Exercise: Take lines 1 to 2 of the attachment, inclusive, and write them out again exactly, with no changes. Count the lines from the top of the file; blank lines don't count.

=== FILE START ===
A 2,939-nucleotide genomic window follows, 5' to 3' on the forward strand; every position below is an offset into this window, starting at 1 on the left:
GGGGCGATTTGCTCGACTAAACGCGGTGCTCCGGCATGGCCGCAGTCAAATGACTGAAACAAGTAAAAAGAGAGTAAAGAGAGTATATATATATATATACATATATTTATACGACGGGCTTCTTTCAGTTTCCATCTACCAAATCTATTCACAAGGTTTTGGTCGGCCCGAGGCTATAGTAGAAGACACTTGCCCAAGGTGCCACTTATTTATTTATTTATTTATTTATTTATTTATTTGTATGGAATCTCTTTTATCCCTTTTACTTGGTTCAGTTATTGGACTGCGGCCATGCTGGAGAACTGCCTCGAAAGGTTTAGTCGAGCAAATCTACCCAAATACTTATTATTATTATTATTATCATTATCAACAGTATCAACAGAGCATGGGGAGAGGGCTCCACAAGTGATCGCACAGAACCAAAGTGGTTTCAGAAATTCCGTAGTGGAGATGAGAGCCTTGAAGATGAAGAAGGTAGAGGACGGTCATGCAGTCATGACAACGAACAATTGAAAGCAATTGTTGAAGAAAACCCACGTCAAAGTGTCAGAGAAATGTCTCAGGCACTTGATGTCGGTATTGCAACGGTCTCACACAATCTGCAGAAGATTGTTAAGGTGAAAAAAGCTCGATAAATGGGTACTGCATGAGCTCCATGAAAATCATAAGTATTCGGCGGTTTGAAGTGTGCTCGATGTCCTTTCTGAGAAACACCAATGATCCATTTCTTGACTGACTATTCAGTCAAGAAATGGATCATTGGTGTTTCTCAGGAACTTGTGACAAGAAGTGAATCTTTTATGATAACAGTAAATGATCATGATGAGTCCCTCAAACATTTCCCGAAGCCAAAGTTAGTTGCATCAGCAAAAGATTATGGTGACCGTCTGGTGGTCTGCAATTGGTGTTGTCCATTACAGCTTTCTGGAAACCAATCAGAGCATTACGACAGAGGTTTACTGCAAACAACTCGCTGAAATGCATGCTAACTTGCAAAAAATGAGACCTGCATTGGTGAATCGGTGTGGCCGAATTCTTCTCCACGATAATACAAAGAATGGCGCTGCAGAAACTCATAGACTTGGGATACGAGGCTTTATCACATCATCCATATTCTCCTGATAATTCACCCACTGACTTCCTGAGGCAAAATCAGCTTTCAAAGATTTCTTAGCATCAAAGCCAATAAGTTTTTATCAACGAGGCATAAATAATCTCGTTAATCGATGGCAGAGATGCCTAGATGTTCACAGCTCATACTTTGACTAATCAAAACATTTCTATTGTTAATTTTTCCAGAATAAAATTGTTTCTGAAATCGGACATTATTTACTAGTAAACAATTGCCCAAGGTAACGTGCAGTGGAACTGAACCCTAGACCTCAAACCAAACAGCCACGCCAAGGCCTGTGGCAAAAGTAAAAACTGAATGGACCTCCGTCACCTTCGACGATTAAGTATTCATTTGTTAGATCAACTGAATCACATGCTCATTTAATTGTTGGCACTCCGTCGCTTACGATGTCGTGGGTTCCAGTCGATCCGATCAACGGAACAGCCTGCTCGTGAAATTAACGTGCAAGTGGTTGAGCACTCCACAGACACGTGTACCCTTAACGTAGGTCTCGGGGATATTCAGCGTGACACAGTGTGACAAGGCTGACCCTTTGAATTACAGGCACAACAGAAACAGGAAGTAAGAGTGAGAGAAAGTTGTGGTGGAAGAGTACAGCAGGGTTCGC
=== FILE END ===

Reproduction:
A 2,939-nucleotide genomic window follows, 5' to 3' on the forward strand; every position below is an offset into this window, starting at 1 on the left:
GGGGCGATTTGCTCGACTAAACGCGGTGCTCCGGCATGGCCGCAGTCAAATGACTGAAACAAGTAAAAAGAGAGTAAAGAGAGTATATATATATATATACATATATTTATACGACGGGCTTCTTTCAGTTTCCATCTACCAAATCTATTCACAAGGTTTTGGTCGGCCCGAGGCTATAGTAGAAGACACTTGCCCAAGGTGCCACTTATTTATTTATTTATTTATTTATTTATTTATTTGTATGGAATCTCTTTTATCCCTTTTACTTGGTTCAGTTATTGGACTGCGGCCATGCTGGAGAACTGCCTCGAAAGGTTTAGTCGAGCAAATCTACCCAAATACTTATTATTATTATTATTATCATTATCAACAGTATCAACAGAGCATGGGGAGAGGGCTCCACAAGTGATCGCACAGAACCAAAGTGGTTTCAGAAATTCCGTAGTGGAGATGAGAGCCTTGAAGATGAAGAAGGTAGAGGACGGTCATGCAGTCATGACAACGAACAATTGAAAGCAATTGTTGAAGAAAACCCACGTCAAAGTGTCAGAGAAATGTCTCAGGCACTTGATGTCGGTATTGCAACGGTCTCACACAATCTGCAGAAGATTGTTAAGGTGAAAAAAGCTCGATAAATGGGTACTGCATGAGCTCCATGAAAATCATAAGTATTCGGCGGTTTGAAGTGTGCTCGATGTCCTTTCTGAGAAACACCAATGATCCATTTCTTGACTGACTATTCAGTCAAGAAATGGATCATTGGTGTTTCTCAGGAACTTGTGACAAGAAGTGAATCTTTTATGATAACAGTAAATGATCATGATGAGTCCCTCAAACATTTCCCGAAGCCAAAGTTAGTTGCATCAGCAAAAGATTATGGTGACCGTCTGGTGGTCTGCAATTGGTGTTGTCCATTACAGCTTTCTGGAAACCAATCAGAGCATTACGACAGAGGTTTACTGCAAACAACTCGCTGAAATGCATGCTAACTTGCAAAAAATGAGACCTGCATTGGTGAATCGGTGTGGCCGAATTCTTCTCCACGATAATACAAAGAATGGCGCTGCAGAAACTCATAGACTTGGGATACGAGGCTTTATCACATCATCCATATTCTCCTGATAATTCACCCACTGACTTCCTGAGGCAAAATCAGCTTTCAAAGATTTCTTAGCATCAAAGCCAATAAGTTTTTATCAACGAGGCATAAATAATCTCGTTAATCGATGGCAGAGATGCCTAGATGTTCACAGCTCATACTTTGACTAATCAAAACATTTCTATTGTTAATTTTTCCAGAATAAAATTGTTTCTGAAATCGGACATTATTTACTAGTAAACAATTGCCCAAGGTAACGTGCAGTGGAACTGAACCCTAGACCTCAAACCAAACAGCCACGCCAAGGCCTGTGGCAAAAGTAAAAACTGAATGGACCTCCGTCACCTTCGACGATTAAGTATTCATTTGTTAGATCAACTGAATCACATGCTCATTTAATTGTTGGCACTCCGTCGCTTACGATGTCGTGGGTTCCAGTCGATCCGATCAACGGAACAGCCTGCTCGTGAAATTAACGTGCAAGTGGTTGAGCACTCCACAGACACGTGTACCCTTAACGTAGGTCTCGGGGATATTCAGCGTGACACAGTGTGACAAGGCTGACCCTTTGAATTACAGGCACAACAGAAACAGGAAGTAAGAGTGAGAGAAAGTTGTGGTGGAAGAGTACAGCAGGGTTCGC